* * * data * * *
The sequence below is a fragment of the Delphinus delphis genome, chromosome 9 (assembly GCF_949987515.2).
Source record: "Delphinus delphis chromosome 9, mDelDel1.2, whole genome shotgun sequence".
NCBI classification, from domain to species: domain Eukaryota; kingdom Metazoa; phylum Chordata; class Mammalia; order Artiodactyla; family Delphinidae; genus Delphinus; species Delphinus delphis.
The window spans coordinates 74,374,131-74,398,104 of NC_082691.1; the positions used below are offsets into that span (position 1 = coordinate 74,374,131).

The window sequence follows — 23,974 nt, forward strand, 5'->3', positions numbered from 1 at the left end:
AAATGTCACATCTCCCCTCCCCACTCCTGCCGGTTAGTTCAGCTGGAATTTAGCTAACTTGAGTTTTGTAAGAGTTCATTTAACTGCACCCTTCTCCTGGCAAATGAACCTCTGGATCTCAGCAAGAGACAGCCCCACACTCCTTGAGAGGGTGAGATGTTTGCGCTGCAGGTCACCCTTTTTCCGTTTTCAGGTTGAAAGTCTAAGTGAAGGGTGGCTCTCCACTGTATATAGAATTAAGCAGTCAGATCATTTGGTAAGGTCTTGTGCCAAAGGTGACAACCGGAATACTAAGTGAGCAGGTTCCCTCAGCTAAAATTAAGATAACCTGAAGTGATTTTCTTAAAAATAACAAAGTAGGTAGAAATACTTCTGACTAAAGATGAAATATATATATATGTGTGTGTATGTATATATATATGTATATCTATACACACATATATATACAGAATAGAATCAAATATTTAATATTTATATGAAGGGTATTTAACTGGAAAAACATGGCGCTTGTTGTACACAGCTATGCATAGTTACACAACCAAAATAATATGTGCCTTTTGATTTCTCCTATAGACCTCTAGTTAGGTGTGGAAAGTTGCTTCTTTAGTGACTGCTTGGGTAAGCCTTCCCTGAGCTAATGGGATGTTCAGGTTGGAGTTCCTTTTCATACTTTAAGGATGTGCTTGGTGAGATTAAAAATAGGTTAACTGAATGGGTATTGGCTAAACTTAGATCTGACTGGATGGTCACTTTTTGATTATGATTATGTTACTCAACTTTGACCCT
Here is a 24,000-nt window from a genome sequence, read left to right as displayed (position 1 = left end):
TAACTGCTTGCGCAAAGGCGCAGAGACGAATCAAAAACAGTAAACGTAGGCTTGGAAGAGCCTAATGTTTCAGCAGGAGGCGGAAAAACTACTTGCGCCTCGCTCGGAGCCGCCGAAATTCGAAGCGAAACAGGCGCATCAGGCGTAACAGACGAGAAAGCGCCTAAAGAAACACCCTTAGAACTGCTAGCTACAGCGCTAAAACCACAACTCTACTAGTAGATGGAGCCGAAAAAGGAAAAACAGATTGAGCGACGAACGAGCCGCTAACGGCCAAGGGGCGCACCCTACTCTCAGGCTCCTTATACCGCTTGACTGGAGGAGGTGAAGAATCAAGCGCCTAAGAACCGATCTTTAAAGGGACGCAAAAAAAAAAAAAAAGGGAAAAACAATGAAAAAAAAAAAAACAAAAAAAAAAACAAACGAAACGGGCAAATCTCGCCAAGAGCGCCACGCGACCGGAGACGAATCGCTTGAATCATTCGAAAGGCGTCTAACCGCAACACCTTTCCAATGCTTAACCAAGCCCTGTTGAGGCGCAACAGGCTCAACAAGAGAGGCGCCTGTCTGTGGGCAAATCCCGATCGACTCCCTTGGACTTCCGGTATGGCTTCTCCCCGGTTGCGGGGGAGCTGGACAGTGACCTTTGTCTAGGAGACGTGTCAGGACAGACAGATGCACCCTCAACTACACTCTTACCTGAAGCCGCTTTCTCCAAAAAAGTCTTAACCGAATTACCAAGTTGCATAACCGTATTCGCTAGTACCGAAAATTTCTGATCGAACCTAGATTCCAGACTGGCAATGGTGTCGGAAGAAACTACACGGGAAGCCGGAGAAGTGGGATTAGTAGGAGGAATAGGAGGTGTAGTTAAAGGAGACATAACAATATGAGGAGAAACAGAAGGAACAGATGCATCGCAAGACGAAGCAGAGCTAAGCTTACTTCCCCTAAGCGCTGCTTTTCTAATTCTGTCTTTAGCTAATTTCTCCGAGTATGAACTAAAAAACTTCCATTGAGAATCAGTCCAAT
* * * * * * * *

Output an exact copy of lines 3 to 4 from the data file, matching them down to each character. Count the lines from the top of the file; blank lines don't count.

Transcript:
NCBI classification, from domain to species: domain Eukaryota; kingdom Metazoa; phylum Chordata; class Mammalia; order Artiodactyla; family Delphinidae; genus Delphinus; species Delphinus delphis.
The window spans coordinates 74,374,131-74,398,104 of NC_082691.1; the positions used below are offsets into that span (position 1 = coordinate 74,374,131).